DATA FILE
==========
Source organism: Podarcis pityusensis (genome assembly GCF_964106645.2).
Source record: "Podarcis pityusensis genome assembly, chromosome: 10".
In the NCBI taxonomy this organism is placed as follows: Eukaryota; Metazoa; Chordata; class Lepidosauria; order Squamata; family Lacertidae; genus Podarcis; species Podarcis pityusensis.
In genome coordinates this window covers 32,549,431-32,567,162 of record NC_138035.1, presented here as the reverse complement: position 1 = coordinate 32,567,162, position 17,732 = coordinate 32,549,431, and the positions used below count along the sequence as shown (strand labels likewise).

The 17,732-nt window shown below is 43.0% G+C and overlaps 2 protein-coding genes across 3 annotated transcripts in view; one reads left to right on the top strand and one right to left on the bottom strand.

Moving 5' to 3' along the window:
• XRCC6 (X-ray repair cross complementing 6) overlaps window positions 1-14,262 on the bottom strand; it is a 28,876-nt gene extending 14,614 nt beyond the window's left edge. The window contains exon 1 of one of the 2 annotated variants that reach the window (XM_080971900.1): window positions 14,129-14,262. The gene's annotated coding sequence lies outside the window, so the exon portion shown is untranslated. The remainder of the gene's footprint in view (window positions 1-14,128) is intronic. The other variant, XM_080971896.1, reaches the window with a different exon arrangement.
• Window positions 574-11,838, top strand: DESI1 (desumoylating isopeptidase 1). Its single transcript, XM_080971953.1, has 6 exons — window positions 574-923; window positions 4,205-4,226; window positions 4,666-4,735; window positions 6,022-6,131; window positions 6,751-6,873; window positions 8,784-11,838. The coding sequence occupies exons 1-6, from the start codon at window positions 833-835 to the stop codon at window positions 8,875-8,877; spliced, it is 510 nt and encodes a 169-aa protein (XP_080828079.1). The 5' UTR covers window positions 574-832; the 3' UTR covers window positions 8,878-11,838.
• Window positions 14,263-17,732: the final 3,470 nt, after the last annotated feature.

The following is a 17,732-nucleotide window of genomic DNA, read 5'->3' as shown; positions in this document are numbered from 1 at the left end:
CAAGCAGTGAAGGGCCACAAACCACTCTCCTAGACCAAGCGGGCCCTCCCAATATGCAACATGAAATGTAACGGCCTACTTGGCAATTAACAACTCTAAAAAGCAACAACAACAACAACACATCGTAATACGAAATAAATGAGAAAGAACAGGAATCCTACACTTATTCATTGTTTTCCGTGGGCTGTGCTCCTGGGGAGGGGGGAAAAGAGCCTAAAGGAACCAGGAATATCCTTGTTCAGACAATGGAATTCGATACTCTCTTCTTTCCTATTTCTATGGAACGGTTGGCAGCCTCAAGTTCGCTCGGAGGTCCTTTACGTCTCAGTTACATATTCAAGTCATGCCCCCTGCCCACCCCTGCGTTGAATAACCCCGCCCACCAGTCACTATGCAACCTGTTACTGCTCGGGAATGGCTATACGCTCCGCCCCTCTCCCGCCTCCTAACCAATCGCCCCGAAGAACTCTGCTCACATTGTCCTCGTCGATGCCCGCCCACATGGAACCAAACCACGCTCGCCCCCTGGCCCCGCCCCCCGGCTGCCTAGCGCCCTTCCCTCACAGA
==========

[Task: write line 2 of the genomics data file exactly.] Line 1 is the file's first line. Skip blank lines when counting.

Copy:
Source record: "Podarcis pityusensis genome assembly, chromosome: 10".